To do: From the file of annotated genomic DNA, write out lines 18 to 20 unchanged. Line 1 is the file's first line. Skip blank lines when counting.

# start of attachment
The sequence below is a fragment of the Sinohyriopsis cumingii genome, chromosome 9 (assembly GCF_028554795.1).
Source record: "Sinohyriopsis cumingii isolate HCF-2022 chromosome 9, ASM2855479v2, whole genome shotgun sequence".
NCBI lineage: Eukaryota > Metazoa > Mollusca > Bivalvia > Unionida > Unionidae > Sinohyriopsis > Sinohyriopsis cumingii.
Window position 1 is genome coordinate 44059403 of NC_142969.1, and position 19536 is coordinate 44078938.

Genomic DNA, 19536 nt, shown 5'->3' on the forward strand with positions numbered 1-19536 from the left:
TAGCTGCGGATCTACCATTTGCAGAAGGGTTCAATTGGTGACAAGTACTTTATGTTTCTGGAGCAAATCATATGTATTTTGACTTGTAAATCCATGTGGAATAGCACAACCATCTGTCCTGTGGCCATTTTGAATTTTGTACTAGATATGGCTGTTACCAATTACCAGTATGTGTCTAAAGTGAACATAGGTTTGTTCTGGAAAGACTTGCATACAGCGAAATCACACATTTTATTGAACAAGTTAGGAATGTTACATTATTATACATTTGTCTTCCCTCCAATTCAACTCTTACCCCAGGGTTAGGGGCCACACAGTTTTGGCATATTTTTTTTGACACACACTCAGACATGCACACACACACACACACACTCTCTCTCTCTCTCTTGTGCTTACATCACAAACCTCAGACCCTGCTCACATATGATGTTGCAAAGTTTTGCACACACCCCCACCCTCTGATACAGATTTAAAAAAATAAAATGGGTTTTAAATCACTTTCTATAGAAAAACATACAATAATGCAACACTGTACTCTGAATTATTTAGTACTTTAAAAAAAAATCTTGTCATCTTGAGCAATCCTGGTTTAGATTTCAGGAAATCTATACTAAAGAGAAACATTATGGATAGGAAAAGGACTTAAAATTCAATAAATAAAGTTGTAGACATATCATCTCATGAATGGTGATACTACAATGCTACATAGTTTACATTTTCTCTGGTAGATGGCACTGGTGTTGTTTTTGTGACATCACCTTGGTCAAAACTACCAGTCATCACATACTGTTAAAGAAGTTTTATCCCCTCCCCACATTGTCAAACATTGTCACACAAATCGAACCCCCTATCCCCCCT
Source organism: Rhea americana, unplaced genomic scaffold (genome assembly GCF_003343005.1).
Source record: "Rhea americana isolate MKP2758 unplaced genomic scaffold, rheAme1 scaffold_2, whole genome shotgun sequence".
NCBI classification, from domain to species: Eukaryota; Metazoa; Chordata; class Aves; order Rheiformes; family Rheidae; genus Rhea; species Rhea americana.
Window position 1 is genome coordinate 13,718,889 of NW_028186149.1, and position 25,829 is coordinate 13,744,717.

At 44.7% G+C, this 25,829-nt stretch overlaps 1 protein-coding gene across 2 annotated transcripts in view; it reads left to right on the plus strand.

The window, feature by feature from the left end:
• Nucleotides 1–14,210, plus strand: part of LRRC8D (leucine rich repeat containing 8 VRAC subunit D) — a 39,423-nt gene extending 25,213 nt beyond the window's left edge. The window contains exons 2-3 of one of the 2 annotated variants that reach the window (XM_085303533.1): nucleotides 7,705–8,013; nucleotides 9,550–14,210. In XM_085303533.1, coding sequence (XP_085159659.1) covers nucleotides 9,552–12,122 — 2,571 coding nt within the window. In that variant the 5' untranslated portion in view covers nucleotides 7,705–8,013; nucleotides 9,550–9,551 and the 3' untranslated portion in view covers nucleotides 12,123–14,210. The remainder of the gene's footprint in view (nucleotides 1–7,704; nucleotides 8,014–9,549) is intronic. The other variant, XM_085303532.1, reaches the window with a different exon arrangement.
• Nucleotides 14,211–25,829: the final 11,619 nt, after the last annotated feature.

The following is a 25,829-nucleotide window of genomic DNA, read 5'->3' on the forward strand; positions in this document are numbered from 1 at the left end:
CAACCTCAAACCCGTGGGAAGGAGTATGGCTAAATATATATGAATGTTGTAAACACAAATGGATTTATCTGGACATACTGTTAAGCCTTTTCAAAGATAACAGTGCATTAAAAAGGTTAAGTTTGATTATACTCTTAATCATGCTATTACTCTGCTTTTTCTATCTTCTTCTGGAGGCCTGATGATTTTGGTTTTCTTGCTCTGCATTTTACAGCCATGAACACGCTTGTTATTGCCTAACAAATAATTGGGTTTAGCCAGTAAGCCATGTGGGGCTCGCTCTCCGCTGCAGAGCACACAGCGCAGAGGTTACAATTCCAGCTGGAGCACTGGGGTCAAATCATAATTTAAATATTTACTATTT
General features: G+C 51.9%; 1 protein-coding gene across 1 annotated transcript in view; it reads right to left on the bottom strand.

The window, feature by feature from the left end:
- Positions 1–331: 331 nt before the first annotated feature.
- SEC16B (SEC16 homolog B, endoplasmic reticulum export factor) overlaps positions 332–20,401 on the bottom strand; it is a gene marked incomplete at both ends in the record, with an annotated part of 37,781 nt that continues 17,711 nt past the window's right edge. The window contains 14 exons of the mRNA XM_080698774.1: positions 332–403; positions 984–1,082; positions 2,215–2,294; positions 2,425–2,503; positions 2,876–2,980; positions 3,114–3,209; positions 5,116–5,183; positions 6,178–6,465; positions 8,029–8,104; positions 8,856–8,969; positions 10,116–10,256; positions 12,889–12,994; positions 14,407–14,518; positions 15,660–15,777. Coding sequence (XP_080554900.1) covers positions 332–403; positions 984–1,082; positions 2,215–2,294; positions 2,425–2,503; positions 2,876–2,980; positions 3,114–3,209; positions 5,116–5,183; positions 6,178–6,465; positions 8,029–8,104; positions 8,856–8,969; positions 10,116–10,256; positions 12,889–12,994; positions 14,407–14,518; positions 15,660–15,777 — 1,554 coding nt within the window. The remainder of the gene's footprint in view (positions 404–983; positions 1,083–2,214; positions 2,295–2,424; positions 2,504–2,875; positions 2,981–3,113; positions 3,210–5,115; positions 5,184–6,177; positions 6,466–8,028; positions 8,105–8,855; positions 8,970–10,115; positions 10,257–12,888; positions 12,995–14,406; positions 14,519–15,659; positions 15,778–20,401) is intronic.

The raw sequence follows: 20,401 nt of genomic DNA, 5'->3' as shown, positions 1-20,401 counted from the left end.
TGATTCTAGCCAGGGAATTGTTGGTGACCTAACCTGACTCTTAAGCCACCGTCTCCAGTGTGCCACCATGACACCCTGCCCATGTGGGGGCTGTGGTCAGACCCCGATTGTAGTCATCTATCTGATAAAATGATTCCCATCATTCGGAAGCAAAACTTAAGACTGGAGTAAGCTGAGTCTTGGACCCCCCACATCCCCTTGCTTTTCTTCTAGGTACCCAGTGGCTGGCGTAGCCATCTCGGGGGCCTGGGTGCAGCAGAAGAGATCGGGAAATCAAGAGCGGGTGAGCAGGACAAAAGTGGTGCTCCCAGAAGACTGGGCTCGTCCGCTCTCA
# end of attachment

The window, feature by feature from the left end:
- Positions 1–331: 331 nt before the first annotated feature.
- SEC16B (SEC16 homolog B, endoplasmic reticulum export factor) overlaps positions 332–20,401 on the bottom strand; it is a gene marked incomplete at both ends in the record, with an annotated part of 37,781 nt that continues 17,711 nt past the window's right edge. The window contains 14 exons of the mRNA XM_080698774.1: positions 332–403; positions 984–1,082; positions 2,215–2,294; positions 2,425–2,503; positions 2,876–2,980; positions 3,114–3,209; positions 5,116–5,183; positions 6,178–6,465; positions 8,029–8,104; positions 8,856–8,969; positions 10,116–10,256; positions 12,889–12,994; positions 14,407–14,518; positions 15,660–15,777. Coding sequence (XP_080554900.1) covers positions 332–403; positions 984–1,082; positions 2,215–2,294; positions 2,425–2,503; positions 2,876–2,980; positions 3,114–3,209; positions 5,116–5,183; positions 6,178–6,465; positions 8,029–8,104; positions 8,856–8,969; positions 10,116–10,256; positions 12,889–12,994; positions 14,407–14,518; positions 15,660–15,777 — 1,554 coding nt within the window. The remainder of the gene's footprint in view (positions 404–983; positions 1,083–2,214; positions 2,295–2,424; positions 2,504–2,875; positions 2,981–3,113; positions 3,210–5,115; positions 5,184–6,177; positions 6,466–8,028; positions 8,105–8,855; positions 8,970–10,115; positions 10,257–12,888; positions 12,995–14,406; positions 14,519–15,659; positions 15,778–20,401) is intronic.